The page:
Man Who Shot Texas Church Shooter Says Who Really Protected Him
55-year-old Stephen Willeford and Johnnie Langendorff are being hailed as heroes for stopping the Texas church shooter, Devin Patrick Kelley. It turns out that Willeword is a former NRA instructor who ran across the street barefoot to grab his gun as soon as he heard the shots ring out. He recalled thinking that with every shot he heard, that those shots represented a single person each that could be killed.
After grabbing his rifle from his safe, he came face to face with Kelley where he says they made eye contact. Willeford took cover and pumped bullets at Kelley, striking him in the leg and torso. Kelley then got into his SUV and tried to flee the scene, but not without chase from good Samaritans who fight back against evil.
Willeford approached a passerby in a pickup truck, Johnnie Langendorff, told him that the SUV was being driven by a guy who just shot up the nearby church and they had to pursue him until he was neutralized. Langendorff immediately agreed, and the two heroes pursued the SUV down the road until it crashed into a pole. Willeford kept his rifle trained on the SUV and the pair commanded Kelley to get out of the car, which he did not.
It turns out that Kelley had turned his fun on himself shortly after calling his father.
Langendorff was on the phone with 911 during the short pursuit keeping them apprised of the situation and police arrived on the scene in about 5 minutes.
Willeford and Langendorff are adamant that they are not heroes, that they were just doing what anyone else would do in that situation - but most others would disagree. They are, indeed, being hailed as heroes.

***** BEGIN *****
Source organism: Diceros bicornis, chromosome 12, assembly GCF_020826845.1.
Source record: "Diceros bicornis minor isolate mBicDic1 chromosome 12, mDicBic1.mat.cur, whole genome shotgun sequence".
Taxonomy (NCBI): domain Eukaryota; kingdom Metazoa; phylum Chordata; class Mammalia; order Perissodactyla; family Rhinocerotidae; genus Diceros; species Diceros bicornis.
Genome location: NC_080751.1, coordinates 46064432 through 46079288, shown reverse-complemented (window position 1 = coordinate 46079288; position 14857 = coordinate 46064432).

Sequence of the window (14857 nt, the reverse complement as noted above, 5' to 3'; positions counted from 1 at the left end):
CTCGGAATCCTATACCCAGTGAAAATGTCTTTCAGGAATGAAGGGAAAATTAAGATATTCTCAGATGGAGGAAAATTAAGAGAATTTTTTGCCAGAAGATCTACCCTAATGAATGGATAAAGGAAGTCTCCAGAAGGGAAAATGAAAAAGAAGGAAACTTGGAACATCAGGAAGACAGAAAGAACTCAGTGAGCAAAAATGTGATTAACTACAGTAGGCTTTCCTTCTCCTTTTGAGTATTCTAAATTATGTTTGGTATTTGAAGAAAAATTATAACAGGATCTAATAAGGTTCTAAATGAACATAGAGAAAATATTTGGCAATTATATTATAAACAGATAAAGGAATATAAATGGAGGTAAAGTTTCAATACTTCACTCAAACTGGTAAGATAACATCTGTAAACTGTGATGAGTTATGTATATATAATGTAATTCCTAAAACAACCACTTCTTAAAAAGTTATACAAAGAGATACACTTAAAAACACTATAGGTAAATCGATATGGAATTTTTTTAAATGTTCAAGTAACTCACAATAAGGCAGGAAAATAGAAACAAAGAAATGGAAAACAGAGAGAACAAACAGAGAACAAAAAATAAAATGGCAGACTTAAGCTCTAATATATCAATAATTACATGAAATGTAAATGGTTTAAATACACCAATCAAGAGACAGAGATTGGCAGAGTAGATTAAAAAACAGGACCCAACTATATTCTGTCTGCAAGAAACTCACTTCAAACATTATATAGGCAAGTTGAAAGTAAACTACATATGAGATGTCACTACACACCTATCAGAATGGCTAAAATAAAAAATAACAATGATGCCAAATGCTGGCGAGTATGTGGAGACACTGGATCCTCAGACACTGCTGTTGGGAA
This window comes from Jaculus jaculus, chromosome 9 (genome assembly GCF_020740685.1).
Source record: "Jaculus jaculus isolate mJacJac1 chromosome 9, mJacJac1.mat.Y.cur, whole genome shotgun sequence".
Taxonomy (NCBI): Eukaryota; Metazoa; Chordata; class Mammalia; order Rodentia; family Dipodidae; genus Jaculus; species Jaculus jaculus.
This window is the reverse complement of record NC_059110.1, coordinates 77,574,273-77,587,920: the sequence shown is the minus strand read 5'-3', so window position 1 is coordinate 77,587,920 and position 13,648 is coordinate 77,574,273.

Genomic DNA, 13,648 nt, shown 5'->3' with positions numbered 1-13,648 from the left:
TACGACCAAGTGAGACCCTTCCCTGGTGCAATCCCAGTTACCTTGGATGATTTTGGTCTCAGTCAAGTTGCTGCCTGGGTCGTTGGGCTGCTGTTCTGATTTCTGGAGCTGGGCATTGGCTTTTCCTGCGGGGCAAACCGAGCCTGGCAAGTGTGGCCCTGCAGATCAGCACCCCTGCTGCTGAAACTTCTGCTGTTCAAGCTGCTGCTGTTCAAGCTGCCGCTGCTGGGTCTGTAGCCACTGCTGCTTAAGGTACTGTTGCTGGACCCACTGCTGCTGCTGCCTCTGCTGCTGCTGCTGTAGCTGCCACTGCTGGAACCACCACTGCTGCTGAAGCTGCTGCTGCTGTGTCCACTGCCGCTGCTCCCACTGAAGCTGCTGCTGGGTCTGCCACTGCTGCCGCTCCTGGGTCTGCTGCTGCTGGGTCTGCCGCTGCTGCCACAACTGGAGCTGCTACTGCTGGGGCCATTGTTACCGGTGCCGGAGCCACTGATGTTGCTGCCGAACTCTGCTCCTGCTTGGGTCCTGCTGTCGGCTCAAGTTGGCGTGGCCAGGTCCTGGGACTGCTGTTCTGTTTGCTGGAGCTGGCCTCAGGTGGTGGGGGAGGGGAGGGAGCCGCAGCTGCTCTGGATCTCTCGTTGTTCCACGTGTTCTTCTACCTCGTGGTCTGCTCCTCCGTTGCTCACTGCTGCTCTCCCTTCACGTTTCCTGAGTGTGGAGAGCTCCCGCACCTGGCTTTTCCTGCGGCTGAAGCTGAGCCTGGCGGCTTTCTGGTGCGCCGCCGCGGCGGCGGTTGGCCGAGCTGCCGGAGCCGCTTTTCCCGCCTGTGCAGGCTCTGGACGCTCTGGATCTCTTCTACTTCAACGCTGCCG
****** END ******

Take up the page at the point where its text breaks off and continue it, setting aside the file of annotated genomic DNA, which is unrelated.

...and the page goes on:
The Texas department of public safety director, Freeman Martin, praised Willeford and Langendorff as good samaritans that acted in the spirit of law enforcement whose primary goal in a situatoon like this is to neutralize the shooter.
Senator Ted Cruz praised the duo's actions after speaking with local law enforcement. He lauded the ordinary citizens that confronted Kelley.
Neighbors in the small community where the church was located said that Willeford is a known gun enthusiast who would engage in target practice often, was an avid motorcyclist and owned no less than 5 Harley Davidsons. They said that it is no shock that Willeford was up for the task of engaging an active shooter and that their community as a whole is filled with likeminded residents who would have engaged the shooter had they been in the right place at that time.
Willeford has played down his role saying he did not want to be a hero and that he wanted the focus to be on his friends that were in the church, not him. He credits God with protecting him so that he could complete the important task that arose.
Reporters went to Willeford's home for further comment on Monday but nobody answered the door. His door was stacked with food offerings on his porch, which is a southern tradition of thanks and welcome.
Remember folks, a good guy with a gun helped stop a bad guy with a gun.
Here's an interview with Willeford, the NRA hero.